A structural inspection is performed when a property owner has concerns about the structural soundness of a structure or building. This might include an evaluation of the entire structure or a study of one particular component of it.

Structural engineers undergo thorough training to attain a license and expertise of load bearing systems qualify them to perform structural inspections and ensure property owners the the safety, reliability, and sustainability of their build. 

3. Buying or Repairing a Home

If you're thinking of renovating or buying a house, you'll probably get a general home inspection first to get an overview of the home’s condition. If the inspector finds problems with any load-bearing parts of the house, they will suggest a structural inspection for further examination.

A structural engineer can provide engineering reports regarding any problems including foundation cracks, temporary columns in the basement, water leaks and intrusion, sloping floors, bowing walls or settlement concerns. Depending on the severity of what is found, you then have the choice to walk away from purchase or negotiate the price so that it accounts for repair costs.

4. Wall & Ceiling Cracks, Settling, and Structural Movement

A sturdily constructed home shouldn't have any settling beyond a few tiny cracks. Nevertheless, really old homes might have some ceiling or wall settlement cracks as well as sloping floors because back in the day, architectural elements weren't designed to flex the way they are now. If you're ever worried about it, get answers sooner rather than later.

If you're noticing any settlement, whether it's a new build, old home, or recently remodeled, connect with a structural engineer to get ahead of any future risks.

5. Structural Defect, Foundation, Bowing Walls and Cracks

When it comes to foundations, small fractures are seldom an issue. However, if you encounter horizontal, vertical, or step cracks of ¼” or more in size in the foundation walls, or any movement, you should have a structural examination done to assess the situation to ensure functional safety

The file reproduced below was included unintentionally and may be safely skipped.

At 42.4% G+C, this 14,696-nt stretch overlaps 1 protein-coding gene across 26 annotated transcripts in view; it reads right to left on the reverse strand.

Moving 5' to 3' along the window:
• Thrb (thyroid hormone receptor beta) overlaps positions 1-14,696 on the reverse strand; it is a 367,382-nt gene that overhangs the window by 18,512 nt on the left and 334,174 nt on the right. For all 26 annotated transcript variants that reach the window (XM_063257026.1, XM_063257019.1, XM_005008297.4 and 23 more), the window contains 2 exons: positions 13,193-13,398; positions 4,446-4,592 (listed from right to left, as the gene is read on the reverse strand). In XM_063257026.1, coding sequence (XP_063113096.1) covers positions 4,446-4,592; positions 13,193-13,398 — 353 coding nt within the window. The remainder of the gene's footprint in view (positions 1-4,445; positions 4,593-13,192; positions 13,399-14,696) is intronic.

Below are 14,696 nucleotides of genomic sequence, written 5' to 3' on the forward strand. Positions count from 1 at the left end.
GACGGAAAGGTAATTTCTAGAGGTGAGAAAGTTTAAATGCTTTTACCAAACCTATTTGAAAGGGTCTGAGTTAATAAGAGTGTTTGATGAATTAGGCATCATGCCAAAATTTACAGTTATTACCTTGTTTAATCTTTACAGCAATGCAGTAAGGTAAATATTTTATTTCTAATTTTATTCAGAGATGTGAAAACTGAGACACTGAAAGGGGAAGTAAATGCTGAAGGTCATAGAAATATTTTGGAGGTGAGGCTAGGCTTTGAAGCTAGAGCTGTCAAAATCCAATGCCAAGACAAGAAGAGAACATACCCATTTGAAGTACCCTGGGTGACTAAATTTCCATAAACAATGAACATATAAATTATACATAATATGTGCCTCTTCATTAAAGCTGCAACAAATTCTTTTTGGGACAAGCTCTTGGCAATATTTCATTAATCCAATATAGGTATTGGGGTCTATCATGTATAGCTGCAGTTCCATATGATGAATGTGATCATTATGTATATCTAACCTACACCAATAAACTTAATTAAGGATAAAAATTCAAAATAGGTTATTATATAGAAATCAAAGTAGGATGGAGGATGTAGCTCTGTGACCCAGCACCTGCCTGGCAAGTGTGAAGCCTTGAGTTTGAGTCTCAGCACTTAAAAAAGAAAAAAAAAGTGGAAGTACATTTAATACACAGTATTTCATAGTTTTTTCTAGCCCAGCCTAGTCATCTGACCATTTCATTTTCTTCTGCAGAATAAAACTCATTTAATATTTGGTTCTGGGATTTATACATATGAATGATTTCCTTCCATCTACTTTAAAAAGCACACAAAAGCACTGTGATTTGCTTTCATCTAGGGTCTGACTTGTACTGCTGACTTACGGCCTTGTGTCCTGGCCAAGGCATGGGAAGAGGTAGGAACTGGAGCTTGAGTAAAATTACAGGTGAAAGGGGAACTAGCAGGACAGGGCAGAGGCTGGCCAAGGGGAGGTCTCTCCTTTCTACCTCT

Signs of structural defects are: 

  • Sticky doors and windows
  • Crumbling and cracking foundation
  • Wall and ceiling cracks
  • Bowing walls and floors
  • Sagging ceilings
  • Steps pulling away from the house

6. Disaster Recovery 

If you have experienced storm damage from strong winds and hurricanes, getting an evaluation from a structural engineer will determine whether or not your home or building’s structural integrity is compromised and help contractors know what equipment is best effective for the project.  

For effective disaster reconstruction and mitigation, a structural engineering report will depict findings and scope of replacement for all weather related issues.

7. Drainage Issues

If left unchecked, drainage issues can destroy a home’s foundation, create costly exterior and interior damage, and form puddles of water that ice over in cold weather.

A structural inspection can help you identify where the problems began and how to apply efficient mitigation measures to protect your home or building's integrity.

8. Heat Loss Issues

Ice dams and high energy bills are only a few of the problems that heat loss can cause in your house. As technology shifts civil engineering, a structural analysis can better now assist you figure out where the heat is escaping and how to permanently address it.

Your Structural Engineering Experts 

PES provides technology-based solutions for the design, permitting, and construction of infrastructure and real estate development on hundreds of projects.

After merging with Rusty Bellard and Bellard & Associates, our structural engineering capabilities include all types of analysis, design, and administration services for construction projects.